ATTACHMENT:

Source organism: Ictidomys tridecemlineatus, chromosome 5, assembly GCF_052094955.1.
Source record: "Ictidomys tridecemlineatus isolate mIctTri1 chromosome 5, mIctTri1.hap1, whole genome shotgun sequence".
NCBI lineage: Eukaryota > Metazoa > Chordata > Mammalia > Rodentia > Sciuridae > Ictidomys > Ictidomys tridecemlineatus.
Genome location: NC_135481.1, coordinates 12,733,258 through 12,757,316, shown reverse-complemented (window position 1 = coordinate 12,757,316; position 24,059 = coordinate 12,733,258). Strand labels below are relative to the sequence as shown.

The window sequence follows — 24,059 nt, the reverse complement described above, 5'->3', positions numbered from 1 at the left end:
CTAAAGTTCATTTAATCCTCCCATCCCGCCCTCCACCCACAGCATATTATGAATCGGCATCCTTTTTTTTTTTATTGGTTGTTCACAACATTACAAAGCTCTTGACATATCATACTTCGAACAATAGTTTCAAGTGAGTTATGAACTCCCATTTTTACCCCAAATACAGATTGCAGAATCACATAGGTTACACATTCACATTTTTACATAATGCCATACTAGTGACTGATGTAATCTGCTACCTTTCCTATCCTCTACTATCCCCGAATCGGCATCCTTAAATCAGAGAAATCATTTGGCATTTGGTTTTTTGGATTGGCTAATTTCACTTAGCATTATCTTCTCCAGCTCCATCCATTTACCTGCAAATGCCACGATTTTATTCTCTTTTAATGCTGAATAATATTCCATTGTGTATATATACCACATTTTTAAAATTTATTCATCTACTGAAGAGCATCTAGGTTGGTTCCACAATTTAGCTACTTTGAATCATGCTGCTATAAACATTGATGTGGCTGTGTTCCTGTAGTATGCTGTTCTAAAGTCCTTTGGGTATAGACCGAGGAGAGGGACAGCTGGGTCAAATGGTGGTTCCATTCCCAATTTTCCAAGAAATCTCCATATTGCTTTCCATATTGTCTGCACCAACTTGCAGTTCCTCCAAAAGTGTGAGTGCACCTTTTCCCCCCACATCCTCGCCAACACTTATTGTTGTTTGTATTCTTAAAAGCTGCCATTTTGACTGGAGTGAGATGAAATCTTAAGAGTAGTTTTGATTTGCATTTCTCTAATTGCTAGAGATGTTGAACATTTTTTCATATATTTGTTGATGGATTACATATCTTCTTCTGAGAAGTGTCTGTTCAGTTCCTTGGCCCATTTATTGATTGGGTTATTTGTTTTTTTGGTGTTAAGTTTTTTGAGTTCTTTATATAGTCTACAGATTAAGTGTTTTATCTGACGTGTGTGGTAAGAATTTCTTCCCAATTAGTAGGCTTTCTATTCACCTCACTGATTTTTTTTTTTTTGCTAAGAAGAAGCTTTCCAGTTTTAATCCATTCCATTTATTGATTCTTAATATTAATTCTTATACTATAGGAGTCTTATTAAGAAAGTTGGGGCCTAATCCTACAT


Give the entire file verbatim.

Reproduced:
Source organism: Ictidomys tridecemlineatus, chromosome 5, assembly GCF_052094955.1.
Source record: "Ictidomys tridecemlineatus isolate mIctTri1 chromosome 5, mIctTri1.hap1, whole genome shotgun sequence".
NCBI lineage: Eukaryota > Metazoa > Chordata > Mammalia > Rodentia > Sciuridae > Ictidomys > Ictidomys tridecemlineatus.
Genome location: NC_135481.1, coordinates 12,733,258 through 12,757,316, shown reverse-complemented (window position 1 = coordinate 12,757,316; position 24,059 = coordinate 12,733,258). Strand labels below are relative to the sequence as shown.

The window sequence follows — 24,059 nt, the reverse complement described above, 5'->3', positions numbered from 1 at the left end:
CTAAAGTTCATTTAATCCTCCCATCCCGCCCTCCACCCACAGCATATTATGAATCGGCATCCTTTTTTTTTTTATTGGTTGTTCACAACATTACAAAGCTCTTGACATATCATACTTCGAACAATAGTTTCAAGTGAGTTATGAACTCCCATTTTTACCCCAAATACAGATTGCAGAATCACATAGGTTACACATTCACATTTTTACATAATGCCATACTAGTGACTGATGTAATCTGCTACCTTTCCTATCCTCTACTATCCCCGAATCGGCATCCTTAAATCAGAGAAATCATTTGGCATTTGGTTTTTTGGATTGGCTAATTTCACTTAGCATTATCTTCTCCAGCTCCATCCATTTACCTGCAAATGCCACGATTTTATTCTCTTTTAATGCTGAATAATATTCCATTGTGTATATATACCACATTTTTAAAATTTATTCATCTACTGAAGAGCATCTAGGTTGGTTCCACAATTTAGCTACTTTGAATCATGCTGCTATAAACATTGATGTGGCTGTGTTCCTGTAGTATGCTGTTCTAAAGTCCTTTGGGTATAGACCGAGGAGAGGGACAGCTGGGTCAAATGGTGGTTCCATTCCCAATTTTCCAAGAAATCTCCATATTGCTTTCCATATTGTCTGCACCAACTTGCAGTTCCTCCAAAAGTGTGAGTGCACCTTTTCCCCCCACATCCTCGCCAACACTTATTGTTGTTTGTATTCTTAAAAGCTGCCATTTTGACTGGAGTGAGATGAAATCTTAAGAGTAGTTTTGATTTGCATTTCTCTAATTGCTAGAGATGTTGAACATTTTTTCATATATTTGTTGATGGATTACATATCTTCTTCTGAGAAGTGTCTGTTCAGTTCCTTGGCCCATTTATTGATTGGGTTATTTGTTTTTTTGGTGTTAAGTTTTTTGAGTTCTTTATATAGTCTACAGATTAAGTGTTTTATCTGACGTGTGTGGTAAGAATTTCTTCCCAATTAGTAGGCTTTCTATTCACCTCACTGATTTTTTTTTTTTTGCTAAGAAGAAGCTTTCCAGTTTTAATCCATTCCATTTATTGATTCTTAATATTAATTCTTATACTATAGGAGTCTTATTAAGAAAGTTGGGGCCTAATCCTACAT